- Ezekiel Emanuel, Vice Provost for Global Initiatives and Chair of the Department of Medical Ethics and Health Policy, University of Pennsylvania
- Ole Norheim, Professor and Director of the Bergen Center for Ethics and Priority Setting, University of Bergen
- Dean Jamison, Professor Emeritus, University of Washington and University of California, San Francisco
- Joseph Millum, Bioethicist, Clinical Center Department of Bioethics & Fogarty International Center, US National Institutes of Health
- Amanda Glassman, Executive Vice President and Senior Fellow, Center for Global Development
- Peter Neumann, Professor of Medicine and Director, Center for the Evaluation of Value and Risk in Health at the Institute for Clinical Research and Health Policy Studies, Tufts Medical Center
- Carla Saenz, Regional Bioethics Advisor, Pan American Health Organization (PAHO)
ABOUT THE EVENT
The global health community strives to ensure that all people, regardless of who they are or where they live, can access quality health services without financial hardship. To meet the health-related SDGs and the commitments laid out in the 2019 United Nations High Level Meeting Declaration on Universal Health Coverage (UHC), many more billions of dollars will need to be spent on health. But as donors drawdown development assistance for many health programs, and as domestic funding for health grows at too slow a rate to close the financing gap in most countries, how should finite financial resources be spent to maximize health impact in a way that is ethically and economically justifiable?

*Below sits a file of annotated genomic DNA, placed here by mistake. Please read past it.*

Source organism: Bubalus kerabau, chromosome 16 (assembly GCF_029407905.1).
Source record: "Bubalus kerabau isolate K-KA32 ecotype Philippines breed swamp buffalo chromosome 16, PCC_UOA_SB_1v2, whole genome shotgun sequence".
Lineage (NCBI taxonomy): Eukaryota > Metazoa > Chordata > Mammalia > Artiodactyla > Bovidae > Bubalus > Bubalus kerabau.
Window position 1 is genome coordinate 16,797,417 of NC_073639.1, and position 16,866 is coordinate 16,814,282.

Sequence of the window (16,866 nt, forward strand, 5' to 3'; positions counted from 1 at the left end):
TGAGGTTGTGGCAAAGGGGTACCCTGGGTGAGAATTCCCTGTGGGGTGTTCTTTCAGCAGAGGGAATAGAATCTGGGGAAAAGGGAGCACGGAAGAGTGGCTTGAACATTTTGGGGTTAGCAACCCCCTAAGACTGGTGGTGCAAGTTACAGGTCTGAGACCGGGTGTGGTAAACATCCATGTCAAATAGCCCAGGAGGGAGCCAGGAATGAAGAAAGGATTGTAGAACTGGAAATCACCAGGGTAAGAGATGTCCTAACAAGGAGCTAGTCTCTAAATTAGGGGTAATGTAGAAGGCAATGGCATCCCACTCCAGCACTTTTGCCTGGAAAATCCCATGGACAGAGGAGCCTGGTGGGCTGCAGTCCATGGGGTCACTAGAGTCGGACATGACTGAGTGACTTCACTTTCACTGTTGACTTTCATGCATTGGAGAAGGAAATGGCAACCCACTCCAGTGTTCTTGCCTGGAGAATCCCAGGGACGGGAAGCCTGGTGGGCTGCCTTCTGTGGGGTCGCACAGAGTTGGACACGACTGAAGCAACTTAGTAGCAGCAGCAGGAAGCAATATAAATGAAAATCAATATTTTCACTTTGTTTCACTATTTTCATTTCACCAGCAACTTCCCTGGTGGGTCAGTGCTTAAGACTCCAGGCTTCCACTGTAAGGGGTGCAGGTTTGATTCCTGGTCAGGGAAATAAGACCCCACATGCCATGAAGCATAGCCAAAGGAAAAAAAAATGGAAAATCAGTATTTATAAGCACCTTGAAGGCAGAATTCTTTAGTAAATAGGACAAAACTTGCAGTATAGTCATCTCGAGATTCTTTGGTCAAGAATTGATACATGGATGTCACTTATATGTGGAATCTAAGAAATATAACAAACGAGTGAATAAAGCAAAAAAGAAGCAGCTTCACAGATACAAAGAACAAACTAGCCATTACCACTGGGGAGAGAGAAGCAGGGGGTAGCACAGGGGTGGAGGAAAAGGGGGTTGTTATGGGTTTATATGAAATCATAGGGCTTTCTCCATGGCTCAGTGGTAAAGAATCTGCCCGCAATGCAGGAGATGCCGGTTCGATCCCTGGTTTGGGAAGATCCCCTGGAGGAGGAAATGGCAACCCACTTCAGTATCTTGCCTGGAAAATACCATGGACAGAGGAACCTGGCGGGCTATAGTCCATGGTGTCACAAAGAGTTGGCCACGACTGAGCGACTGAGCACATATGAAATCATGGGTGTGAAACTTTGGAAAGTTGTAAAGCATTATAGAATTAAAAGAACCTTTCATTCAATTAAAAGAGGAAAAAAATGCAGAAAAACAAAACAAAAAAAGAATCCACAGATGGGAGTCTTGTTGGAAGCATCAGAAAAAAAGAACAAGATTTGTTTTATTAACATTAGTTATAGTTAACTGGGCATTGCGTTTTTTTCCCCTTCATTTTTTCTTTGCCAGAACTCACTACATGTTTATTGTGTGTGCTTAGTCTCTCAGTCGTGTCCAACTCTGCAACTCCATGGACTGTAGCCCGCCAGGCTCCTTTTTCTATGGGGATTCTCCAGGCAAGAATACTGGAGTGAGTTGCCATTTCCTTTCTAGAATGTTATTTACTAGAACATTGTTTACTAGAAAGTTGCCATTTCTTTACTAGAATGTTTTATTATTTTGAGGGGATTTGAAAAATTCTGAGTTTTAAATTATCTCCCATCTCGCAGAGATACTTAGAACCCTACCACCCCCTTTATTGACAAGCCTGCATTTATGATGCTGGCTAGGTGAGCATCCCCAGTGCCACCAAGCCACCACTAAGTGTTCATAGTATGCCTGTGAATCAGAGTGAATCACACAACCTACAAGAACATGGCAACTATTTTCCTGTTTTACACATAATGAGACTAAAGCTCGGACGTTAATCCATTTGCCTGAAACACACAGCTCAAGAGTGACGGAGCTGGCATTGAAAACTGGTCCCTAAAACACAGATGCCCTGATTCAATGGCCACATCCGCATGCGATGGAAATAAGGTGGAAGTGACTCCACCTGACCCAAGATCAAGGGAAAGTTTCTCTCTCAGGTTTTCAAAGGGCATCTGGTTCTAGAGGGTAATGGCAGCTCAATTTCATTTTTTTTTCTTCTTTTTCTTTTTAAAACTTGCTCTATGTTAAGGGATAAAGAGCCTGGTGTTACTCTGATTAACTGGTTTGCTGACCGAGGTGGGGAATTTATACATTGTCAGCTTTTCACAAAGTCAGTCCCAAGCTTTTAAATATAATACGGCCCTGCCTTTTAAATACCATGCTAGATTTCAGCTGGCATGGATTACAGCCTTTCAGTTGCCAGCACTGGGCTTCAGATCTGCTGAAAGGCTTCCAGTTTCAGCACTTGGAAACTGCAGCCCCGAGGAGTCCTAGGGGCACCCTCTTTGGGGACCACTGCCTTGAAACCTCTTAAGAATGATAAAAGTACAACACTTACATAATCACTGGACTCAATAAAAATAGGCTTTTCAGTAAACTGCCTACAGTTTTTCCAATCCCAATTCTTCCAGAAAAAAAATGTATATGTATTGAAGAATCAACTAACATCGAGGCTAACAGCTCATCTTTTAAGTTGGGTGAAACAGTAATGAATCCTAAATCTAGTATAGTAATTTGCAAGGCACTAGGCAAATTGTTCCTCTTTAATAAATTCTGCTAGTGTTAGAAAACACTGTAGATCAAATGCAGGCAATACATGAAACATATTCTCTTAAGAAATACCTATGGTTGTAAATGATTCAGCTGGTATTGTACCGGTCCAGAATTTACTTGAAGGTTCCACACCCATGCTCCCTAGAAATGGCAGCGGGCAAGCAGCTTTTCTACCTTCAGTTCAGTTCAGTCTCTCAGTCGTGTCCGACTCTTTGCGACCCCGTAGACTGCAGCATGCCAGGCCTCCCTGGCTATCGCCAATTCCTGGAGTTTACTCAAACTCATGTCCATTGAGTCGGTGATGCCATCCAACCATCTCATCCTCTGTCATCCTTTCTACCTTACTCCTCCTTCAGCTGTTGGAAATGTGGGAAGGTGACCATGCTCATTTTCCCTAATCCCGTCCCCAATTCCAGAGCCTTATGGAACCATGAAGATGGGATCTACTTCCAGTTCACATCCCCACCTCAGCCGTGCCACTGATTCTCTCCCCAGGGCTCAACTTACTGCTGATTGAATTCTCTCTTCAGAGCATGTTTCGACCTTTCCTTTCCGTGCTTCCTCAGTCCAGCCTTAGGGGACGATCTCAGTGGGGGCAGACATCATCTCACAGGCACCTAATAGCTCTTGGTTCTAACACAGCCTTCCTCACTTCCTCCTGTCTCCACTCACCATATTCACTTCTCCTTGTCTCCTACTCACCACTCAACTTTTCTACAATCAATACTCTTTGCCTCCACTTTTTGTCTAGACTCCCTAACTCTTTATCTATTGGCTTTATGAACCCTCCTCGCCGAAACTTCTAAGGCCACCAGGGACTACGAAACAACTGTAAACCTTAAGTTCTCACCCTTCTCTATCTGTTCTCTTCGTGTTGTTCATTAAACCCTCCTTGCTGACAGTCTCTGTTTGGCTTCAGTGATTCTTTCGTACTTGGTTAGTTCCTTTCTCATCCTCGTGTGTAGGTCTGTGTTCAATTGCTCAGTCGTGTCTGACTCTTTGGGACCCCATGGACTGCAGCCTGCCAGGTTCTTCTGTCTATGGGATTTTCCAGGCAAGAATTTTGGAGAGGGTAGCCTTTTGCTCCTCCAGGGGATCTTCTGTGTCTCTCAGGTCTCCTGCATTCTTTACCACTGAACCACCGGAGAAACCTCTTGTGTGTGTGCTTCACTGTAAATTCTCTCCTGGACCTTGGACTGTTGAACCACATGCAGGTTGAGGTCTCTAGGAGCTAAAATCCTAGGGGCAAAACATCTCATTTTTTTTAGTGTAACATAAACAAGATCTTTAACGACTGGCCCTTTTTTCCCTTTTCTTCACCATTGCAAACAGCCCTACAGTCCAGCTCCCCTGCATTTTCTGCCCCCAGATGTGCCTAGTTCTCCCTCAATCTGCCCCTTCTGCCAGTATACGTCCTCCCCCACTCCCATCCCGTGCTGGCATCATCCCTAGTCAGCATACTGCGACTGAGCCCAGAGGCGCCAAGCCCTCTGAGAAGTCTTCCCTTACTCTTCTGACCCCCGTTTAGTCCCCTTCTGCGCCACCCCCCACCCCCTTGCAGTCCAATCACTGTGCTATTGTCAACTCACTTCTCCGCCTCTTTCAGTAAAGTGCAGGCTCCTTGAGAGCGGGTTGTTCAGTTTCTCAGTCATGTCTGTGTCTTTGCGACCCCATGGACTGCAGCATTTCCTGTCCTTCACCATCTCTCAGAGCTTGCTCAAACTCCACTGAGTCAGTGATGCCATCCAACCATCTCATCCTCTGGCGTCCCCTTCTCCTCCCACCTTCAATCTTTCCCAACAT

The new book Global Health Priority Setting: Beyond Cost-Effectiveness, edited by Ole F. Norheim, Ezekiel J. Emanuel, and Joseph Millum, offers ethical reflections for how to think about priority setting in health in the era of UHC aspirations and provides new actionable frameworks and tools for use in the allocation of health care. Join the Center for Global Development to explore new ethical and economic insights into how money spent on health care can go further and tackle the most important questions that decisionmakers must consider in allocating health resources, centered around new contributions from ethicists, philosophers, economists, policymakers, and clinicians from around the world on setting national and global priorities in health.
Please join us for a reception following the event.